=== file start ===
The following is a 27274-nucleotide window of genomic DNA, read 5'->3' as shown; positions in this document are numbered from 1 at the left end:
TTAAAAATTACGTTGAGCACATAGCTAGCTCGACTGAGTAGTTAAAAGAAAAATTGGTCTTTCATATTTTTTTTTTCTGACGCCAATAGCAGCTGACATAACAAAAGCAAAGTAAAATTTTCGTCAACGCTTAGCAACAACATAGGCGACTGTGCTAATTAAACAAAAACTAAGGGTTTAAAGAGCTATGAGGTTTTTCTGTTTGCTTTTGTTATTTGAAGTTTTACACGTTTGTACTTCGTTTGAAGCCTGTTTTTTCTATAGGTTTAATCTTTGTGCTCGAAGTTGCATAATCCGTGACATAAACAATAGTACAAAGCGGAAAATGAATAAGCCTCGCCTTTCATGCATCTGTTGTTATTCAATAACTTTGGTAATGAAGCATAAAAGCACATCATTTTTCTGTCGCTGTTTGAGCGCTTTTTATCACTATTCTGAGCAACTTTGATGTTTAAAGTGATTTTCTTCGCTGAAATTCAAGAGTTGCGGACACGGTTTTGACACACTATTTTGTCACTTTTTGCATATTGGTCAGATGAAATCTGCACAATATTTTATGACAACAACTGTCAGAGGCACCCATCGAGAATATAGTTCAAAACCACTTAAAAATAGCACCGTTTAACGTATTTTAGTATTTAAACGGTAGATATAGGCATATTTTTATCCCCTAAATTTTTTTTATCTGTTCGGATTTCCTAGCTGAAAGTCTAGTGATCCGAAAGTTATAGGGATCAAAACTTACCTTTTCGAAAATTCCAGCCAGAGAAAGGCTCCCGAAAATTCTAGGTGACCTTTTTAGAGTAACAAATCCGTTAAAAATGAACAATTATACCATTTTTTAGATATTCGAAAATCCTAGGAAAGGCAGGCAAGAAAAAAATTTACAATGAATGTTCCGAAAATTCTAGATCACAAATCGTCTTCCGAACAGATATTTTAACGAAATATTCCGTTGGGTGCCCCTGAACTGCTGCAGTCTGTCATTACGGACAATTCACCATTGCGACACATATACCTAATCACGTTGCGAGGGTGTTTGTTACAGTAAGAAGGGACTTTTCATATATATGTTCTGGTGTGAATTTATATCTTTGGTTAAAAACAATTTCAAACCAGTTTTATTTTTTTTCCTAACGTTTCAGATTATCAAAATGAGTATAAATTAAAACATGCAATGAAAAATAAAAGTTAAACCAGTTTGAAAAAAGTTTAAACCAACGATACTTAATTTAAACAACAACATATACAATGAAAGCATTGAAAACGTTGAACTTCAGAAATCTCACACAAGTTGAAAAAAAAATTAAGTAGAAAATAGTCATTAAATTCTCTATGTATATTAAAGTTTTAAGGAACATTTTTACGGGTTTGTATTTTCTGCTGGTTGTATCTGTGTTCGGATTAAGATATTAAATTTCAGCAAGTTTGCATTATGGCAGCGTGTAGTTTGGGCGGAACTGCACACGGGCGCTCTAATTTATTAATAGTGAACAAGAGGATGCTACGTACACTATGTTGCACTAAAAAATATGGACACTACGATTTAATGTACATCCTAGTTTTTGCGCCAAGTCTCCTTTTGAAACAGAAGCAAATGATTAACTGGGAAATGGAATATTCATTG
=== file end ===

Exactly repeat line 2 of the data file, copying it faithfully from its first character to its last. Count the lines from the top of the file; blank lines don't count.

TTAAAAATTACGTTGAGCACATAGCTAGCTCGACTGAGTAGTTAAAAGAAAAATTGGTCTTTCATATTTTTTTTTTCTGACGCCAATAGCAGCTGACATAACAAAAGCAAAGTAAAATTTTCGTCAACGCTTAGCAACAACATAGGCGACTGTGCTAATTAAACAAAAACTAAGGGTTTAAAGAGCTATGAGGTTTTTCTGTTTGCTTTTGTTATTTGAAGTTTTACACGTTTGTACTTCGTTTGAAGCCTGTTTTTTCTATAGGTTTAATCTTTGTGCTCGAAGTTGCATAATCCGTGACATAAACAATAGTACAAAGCGGAAAATGAATAAGCCTCGCCTTTCATGCATCTGTTGTTATTCAATAACTTTGGTAATGAAGCATAAAAGCACATCATTTTTCTGTCGCTGTTTGAGCGCTTTTTATCACTATTCTGAGCAACTTTGATGTTTAAAGTGATTTTCTTCGCTGAAATTCAAGAGTTGCGGACACGGTTTTGACACACTATTTTGTCACTTTTTGCATATTGGTCAGATGAAATCTGCACAATATTTTATGACAACAACTGTCAGAGGCACCCATCGAGAATATAGTTCAAAACCACTTAAAAATAGCACCGTTTAACGTATTTTAGTATTTAAACGGTAGATATAGGCATATTTTTATCCCCTAAATTTTTTTTATCTGTTCGGATTTCCTAGCTGAAAGTCTAGTGATCCGAAAGTTATAGGGATCAAAACTTACCTTTTCGAAAATTCCAGCCAGAGAAAGGCTCCCGAAAATTCTAGGTGACCTTTTTAGAGTAACAAATCCGTTAAAAATGAACAATTATACCATTTTTTAGATATTCGAAAATCCTAGGAAAGGCAGGCAAGAAAAAAATTTACAATGAATGTTCCGAAAATTCTAGATCACAAATCGTCTTCCGAACAGATATTTTAACGAAATATTCCGTTGGGTGCCCCTGAACTGCTGCAGTCTGTCATTACGGACAATTCACCATTGCGACACATATACCTAATCACGTTGCGAGGGTGTTTGTTACAGTAAGAAGGGACTTTTCATATATATGTTCTGGTGTGAATTTATATCTTTGGTTAAAAACAATTTCAAACCAGTTTTATTTTTTTTCCTAACGTTTCAGATTATCAAAATGAGTATAAATTAAAACATGCAATGAAAAATAAAAGTTAAACCAGTTTGAAAAAAGTTTAAACCAACGATACTTAATTTAAACAACAACATATACAATGAAAGCATTGAAAACGTTGAACTTCAGAAATCTCACACAAGTTGAAAAAAAAATTAAGTAGAAAATAGTCATTAAATTCTCTATGTATATTAAAGTTTTAAGGAACATTTTTACGGGTTTGTATTTTCTGCTGGTTGTATCTGTGTTCGGATTAAGATATTAAATTTCAGCAAGTTTGCATTATGGCAGCGTGTAGTTTGGGCGGAACTGCACACGGGCGCTCTAATTTATTAATAGTGAACAAGAGGATGCTACGTACACTATGTTGCACTAAAAAATATGGACACTACGATTTAATGTACATCCTAGTTTTTGCGCCAAGTCTCCTTTTGAAACAGAAGCAAATGATTAACTGGGAAATGGAATATTCATTG